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Mirror, mirror

It has been widely reported that hotel bathrooms have evolved from the simply functional to the slightly fantastical, from compact to commodious and from strictly private to peek-a-boo. Along the way, tubs have yielded to showers, square footages have risen and toiletries have gone upscale.

Bathrooms, presumably the last bastion of privacy in the American home, no longer retain that position in today’s hotel room. Once a secure, closed space, bathrooms have opened up in countless ways to transform a functional space into a spatial function. Glass walls, inset windows and glass doors — variously clear, frosted or patterned, with or without screens, blinds or drapes — have altered the notion of enclosure, playing with views into and out of the bathing area, and bringing natural light into a space where once the sun never shone.

Lavatories — once upon a time set outside the bathroom, then for many years within it — have reemerged, not shielded from the sleeping room as they once were, but open to the room.

Showers with glass walls have replaced tubs with shower curtains, reflecting not only today’s preferred manner of bathing, but visually connecting the bathing space with the bathroom and often the guestroom.

Only toilets have mostly remained in the same configuration, or have become more private, many times being located within walls or behind a door.

One influence on the new un-private bathroom is the resort hotel. Typically in warm climates and often featuring rooms with open-air configurations, the casual lifestyle of resort hotels has permeated hotels in every part of the world. Boutique hotels, with design intent to transform simple spaces into sensational experiences, have driven the evolution of the bathroom to become an expression of style. Both have occurred in the context of evolving notions of privacy and formality, as lifestyles open up in cyberspace and real spaces, moving toward informality and openness. Additionally, increased ADA clearances have brought spaciousness to formerly condensed spaces.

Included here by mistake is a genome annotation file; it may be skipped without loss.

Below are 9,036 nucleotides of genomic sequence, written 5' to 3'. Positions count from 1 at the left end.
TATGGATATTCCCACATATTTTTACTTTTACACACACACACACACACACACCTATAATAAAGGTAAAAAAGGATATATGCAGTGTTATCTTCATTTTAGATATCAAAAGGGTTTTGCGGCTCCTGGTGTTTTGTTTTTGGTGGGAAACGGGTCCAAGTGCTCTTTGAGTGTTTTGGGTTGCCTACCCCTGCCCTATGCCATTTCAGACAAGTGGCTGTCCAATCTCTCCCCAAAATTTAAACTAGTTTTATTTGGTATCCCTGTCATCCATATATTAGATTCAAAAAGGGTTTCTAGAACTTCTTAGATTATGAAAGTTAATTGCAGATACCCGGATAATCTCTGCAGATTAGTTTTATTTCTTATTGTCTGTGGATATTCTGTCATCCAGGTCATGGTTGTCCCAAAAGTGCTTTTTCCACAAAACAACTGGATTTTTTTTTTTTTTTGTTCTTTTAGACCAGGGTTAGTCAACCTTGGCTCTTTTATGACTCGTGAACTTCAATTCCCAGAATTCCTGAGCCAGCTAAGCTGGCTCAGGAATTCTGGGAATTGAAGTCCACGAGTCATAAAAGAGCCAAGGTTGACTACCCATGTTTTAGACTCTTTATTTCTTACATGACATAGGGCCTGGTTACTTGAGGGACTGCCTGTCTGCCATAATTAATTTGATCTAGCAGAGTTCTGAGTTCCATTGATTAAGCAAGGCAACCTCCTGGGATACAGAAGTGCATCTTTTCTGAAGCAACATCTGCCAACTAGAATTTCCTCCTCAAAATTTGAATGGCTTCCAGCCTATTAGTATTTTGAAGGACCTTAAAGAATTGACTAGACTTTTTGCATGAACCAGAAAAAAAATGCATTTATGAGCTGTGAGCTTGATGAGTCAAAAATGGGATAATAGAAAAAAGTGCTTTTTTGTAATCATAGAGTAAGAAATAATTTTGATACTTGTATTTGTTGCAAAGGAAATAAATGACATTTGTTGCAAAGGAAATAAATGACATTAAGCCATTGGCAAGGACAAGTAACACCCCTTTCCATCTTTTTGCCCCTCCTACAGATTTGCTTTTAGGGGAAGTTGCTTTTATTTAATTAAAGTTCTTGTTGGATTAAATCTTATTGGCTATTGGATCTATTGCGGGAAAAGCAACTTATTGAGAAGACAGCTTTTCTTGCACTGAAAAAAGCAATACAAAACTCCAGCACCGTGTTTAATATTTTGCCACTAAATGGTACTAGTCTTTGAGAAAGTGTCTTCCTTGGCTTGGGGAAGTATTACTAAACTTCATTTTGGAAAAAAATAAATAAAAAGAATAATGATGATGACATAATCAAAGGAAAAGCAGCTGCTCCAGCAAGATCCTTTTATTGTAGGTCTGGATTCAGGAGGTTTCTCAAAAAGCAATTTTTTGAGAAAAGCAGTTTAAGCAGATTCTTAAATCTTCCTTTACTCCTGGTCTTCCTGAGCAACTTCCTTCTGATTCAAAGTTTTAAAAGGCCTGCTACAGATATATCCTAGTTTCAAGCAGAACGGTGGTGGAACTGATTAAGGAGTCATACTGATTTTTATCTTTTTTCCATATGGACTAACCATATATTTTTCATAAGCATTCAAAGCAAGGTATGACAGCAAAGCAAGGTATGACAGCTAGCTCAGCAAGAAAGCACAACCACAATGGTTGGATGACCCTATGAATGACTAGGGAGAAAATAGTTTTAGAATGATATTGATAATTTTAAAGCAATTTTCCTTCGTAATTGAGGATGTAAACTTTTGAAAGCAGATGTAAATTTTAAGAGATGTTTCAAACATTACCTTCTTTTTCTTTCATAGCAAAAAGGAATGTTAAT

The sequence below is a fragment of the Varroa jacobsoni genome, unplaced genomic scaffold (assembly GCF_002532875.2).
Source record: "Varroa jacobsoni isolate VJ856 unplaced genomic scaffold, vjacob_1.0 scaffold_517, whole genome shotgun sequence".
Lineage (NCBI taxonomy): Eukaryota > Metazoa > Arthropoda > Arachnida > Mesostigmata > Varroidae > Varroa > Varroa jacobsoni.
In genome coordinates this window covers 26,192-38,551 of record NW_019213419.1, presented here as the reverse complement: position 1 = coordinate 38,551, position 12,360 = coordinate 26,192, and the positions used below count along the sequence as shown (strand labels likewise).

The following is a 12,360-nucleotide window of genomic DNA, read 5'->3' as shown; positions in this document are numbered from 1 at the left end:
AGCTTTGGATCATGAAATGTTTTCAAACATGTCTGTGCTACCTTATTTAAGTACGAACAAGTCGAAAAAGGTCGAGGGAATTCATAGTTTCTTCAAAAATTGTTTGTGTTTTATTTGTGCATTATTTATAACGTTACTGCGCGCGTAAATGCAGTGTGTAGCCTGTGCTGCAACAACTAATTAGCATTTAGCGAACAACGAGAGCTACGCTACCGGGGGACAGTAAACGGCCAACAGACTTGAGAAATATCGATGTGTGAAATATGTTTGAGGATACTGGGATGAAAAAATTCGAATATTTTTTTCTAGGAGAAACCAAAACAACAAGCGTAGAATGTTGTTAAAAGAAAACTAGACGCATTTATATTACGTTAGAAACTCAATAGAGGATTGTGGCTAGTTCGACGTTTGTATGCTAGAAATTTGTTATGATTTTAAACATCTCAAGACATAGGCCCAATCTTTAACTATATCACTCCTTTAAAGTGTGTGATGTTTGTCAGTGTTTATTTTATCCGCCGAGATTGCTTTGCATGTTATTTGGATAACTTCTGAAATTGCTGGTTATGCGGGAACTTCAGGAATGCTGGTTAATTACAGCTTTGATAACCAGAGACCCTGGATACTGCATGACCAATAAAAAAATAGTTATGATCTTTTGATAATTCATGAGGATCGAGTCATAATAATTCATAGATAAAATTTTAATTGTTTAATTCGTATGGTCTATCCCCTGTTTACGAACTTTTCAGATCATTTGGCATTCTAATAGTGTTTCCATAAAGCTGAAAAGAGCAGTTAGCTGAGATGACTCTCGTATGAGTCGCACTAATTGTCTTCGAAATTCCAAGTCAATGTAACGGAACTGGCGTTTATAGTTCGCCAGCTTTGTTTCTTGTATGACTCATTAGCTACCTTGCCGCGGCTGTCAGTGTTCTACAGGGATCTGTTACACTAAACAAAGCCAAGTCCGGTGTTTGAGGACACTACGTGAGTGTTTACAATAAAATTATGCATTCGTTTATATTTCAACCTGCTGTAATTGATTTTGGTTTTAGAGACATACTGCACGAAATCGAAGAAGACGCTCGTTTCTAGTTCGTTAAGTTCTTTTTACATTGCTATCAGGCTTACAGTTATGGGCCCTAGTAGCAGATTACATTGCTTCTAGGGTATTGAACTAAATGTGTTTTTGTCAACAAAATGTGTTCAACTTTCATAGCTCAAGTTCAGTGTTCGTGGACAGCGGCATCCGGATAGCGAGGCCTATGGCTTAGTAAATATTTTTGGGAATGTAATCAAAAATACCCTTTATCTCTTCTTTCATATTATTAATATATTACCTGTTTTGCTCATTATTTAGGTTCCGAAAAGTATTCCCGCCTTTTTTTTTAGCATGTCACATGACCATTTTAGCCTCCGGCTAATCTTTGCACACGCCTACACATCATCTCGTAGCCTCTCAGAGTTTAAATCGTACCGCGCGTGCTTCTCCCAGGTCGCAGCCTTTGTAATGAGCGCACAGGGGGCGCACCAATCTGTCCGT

This has been a multiple-year trend that seems to have now reached its completion. The open bathroom may have come as far as guests generally would like — perhaps even a little further. Biology being what is — and psychology too, not to mention environmental factors and ergonomics — the idea of closed doors and controlled spaces are making a come back. But open bathrooms seem destined to stay in evolved forms and with lasting influences on standard bathrooms. We see this in the open shelves replacing vanities below the sink, frameless glass shower enclosures and dramatic finishes, as well as small elements of the open bathroom concepts.

Even these latest generation of bathrooms, though less unusual than their immediate predecessors, stand in contrast to bathrooms built five or 10 years ago, putting pressure on older hotels to modernize or to compensate with deluxe materials and fixtures. It may be tempting to consider this as fashion, like hemlines going up and down, when the basics are enough. But as hotels have evolved from matching life at home to exceeding life at home, the bathroom mirrors and defines that transformation.

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